Dr. Marilyn Moffat is a professor of physical therapy at New York University and the co-author of “Age Defying Fitness: Making the Most of Your Body for the Rest of Your Life.” Here, she offers quick and effective balance, strength training, stretching and cardio exercises you can do in the comfort of your home.
(As with any exercise program, make sure your doctor has medically cleared you before undertaking any of these exercises. In addition, Dr. Moffat says much can be gained by working with a physical therapist to help you maximize benefits and minimize injury risk.)
“Balance necessary for preventing falls [no matter what your age] involves many things – muscle strength, flexibility, proprioception, vision and the inner ear – so it’s a key focus area for aging adults,” Dr. Moffat explains.
Dr. Moffat offers two balance exercises to try each day.
- One leg stand: Barefooted, stand on one leg with your arms crossed over your chest. Do not let your legs touch throughout the exercise. Bring one foot off the floor toward your chest, 6 – 10 inches off the ground. Hold the position for 30 seconds, then repeat on the opposite leg. If the exercise becomes easy, ask a helper to spot you and try it with your eyes shut.
- Tandem walk: Walk in a straight line (for example, following a line in the tile) with one foot directly in front of the other, heel to toe as if you’re balancing on a railroad tie. Walk for 20 steps. Incorporate the walk into your daily activities such as walking down the hallway.
Lower body strength is key also, and Dr. Moffat offers two exercises to practice each day:
- Chair sit to stand: Sitting toward the front of the chair, cross your arms over your chest. Stand up and sit down, with your bottom touching the chair seat each time. Do as many as you can in 30 seconds.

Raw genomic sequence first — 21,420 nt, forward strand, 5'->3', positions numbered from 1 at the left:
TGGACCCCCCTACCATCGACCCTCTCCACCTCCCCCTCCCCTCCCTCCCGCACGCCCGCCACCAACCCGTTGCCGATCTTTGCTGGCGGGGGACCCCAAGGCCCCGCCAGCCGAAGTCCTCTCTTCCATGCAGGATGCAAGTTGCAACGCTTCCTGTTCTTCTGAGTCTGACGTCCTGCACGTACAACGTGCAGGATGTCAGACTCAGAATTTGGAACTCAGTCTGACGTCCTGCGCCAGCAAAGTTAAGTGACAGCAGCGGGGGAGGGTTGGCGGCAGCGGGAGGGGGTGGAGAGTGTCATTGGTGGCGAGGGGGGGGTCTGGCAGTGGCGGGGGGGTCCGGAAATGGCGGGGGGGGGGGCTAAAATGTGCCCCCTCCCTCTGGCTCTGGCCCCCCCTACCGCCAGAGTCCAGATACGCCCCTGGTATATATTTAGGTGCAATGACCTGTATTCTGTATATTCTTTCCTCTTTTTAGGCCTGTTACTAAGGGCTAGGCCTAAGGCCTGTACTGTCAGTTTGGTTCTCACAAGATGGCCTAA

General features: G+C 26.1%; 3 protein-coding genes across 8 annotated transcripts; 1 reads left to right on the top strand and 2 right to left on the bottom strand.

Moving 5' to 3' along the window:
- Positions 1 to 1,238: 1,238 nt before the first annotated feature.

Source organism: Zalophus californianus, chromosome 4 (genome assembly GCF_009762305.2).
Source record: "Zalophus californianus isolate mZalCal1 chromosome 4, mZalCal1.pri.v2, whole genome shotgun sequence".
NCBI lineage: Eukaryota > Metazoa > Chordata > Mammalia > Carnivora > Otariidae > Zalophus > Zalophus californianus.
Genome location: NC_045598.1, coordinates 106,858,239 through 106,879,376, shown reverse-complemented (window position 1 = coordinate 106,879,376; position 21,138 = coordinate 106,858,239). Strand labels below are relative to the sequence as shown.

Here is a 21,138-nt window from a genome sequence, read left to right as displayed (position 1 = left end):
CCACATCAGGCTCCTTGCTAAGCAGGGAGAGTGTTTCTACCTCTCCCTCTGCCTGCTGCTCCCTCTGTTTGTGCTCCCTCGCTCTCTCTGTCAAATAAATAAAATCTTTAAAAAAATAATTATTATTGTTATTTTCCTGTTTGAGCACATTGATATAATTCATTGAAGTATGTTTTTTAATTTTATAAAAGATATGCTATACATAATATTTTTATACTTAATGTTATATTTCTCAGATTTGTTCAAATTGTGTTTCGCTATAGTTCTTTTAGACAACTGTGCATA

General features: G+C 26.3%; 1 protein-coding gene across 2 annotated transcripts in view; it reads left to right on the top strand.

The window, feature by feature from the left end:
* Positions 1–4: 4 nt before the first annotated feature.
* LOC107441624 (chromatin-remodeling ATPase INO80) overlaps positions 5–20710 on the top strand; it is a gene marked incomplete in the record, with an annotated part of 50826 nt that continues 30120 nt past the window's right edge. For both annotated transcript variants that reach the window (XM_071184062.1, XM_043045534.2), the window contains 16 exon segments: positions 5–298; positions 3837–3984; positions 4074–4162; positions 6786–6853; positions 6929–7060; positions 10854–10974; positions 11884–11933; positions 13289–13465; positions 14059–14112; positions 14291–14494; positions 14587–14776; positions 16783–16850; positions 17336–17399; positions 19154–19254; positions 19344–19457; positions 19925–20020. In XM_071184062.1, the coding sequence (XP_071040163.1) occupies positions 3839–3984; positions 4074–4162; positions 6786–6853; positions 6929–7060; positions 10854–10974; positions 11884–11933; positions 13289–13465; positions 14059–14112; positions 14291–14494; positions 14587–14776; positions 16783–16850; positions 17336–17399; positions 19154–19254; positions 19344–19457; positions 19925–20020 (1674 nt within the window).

- Heel rise: Stand facing a wall and reach your hands up the wall so they’re lightly touching the wall. Lift one foot off the ground. On the other leg, rise up on the ball of the foot and back down on a one-second count (one second up, one second down). Try to work your way to 20 – 25 rises per leg.
The shoulder area is a common place to hold tension. Provided you don’t have shoulder injuries, this is great daily shoulder and arm stretch.
- Back scratch: Sit on the edge of a seat. Bring the right arm up and over the right shoulder and the left arm up the back from the waist as if you’re trying to have the hands meet along your back. Hold the stretch for 30 seconds, then reverse the position.
For an aerobic exercise that doesn’t require any equipment or space, Dr. Moffat recommends the two-minute step:
- March in place for two minutes. The key is to lift the knees up. Aim for a height just in the middle of where your knee normally is and the top of your iliac crest (top of your hips). If two minutes is too much, start whatever feels comfortable and work your way up each day.
Work in these six exercises throughout the day for an effective way to improve your balance and fitness.